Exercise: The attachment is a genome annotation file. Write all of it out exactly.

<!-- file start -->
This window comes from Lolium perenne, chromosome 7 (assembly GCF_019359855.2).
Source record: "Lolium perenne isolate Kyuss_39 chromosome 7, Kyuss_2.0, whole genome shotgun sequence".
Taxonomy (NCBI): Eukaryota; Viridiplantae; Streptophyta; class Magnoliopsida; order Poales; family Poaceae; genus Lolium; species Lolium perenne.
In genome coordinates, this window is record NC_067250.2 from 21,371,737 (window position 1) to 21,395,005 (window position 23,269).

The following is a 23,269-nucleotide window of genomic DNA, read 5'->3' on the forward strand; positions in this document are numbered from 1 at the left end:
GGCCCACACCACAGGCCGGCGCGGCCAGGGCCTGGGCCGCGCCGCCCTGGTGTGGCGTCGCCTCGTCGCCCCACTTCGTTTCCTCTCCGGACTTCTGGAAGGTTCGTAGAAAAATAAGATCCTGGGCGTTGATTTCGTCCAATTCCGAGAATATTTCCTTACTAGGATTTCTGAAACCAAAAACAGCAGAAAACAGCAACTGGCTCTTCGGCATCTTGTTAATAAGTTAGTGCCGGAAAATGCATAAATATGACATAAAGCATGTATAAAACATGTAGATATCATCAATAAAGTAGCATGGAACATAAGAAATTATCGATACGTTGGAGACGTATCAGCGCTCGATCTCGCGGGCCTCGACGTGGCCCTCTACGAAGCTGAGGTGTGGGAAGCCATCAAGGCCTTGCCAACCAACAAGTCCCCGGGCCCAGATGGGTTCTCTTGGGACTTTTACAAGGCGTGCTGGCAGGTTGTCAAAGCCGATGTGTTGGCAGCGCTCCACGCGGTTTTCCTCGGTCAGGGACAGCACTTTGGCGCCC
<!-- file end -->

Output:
This window comes from Lolium perenne, chromosome 7 (assembly GCF_019359855.2).
Source record: "Lolium perenne isolate Kyuss_39 chromosome 7, Kyuss_2.0, whole genome shotgun sequence".
Taxonomy (NCBI): Eukaryota; Viridiplantae; Streptophyta; class Magnoliopsida; order Poales; family Poaceae; genus Lolium; species Lolium perenne.
In genome coordinates, this window is record NC_067250.2 from 21,371,737 (window position 1) to 21,395,005 (window position 23,269).

The following is a 23,269-nucleotide window of genomic DNA, read 5'->3' on the forward strand; positions in this document are numbered from 1 at the left end:
GGCCCACACCACAGGCCGGCGCGGCCAGGGCCTGGGCCGCGCCGCCCTGGTGTGGCGTCGCCTCGTCGCCCCACTTCGTTTCCTCTCCGGACTTCTGGAAGGTTCGTAGAAAAATAAGATCCTGGGCGTTGATTTCGTCCAATTCCGAGAATATTTCCTTACTAGGATTTCTGAAACCAAAAACAGCAGAAAACAGCAACTGGCTCTTCGGCATCTTGTTAATAAGTTAGTGCCGGAAAATGCATAAATATGACATAAAGCATGTATAAAACATGTAGATATCATCAATAAAGTAGCATGGAACATAAGAAATTATCGATACGTTGGAGACGTATCAGCGCTCGATCTCGCGGGCCTCGACGTGGCCCTCTACGAAGCTGAGGTGTGGGAAGCCATCAAGGCCTTGCCAACCAACAAGTCCCCGGGCCCAGATGGGTTCTCTTGGGACTTTTACAAGGCGTGCTGGCAGGTTGTCAAAGCCGATGTGTTGGCAGCGCTCCACGCGGTTTTCCTCGGTCAGGGACAGCACTTTGGCGCCC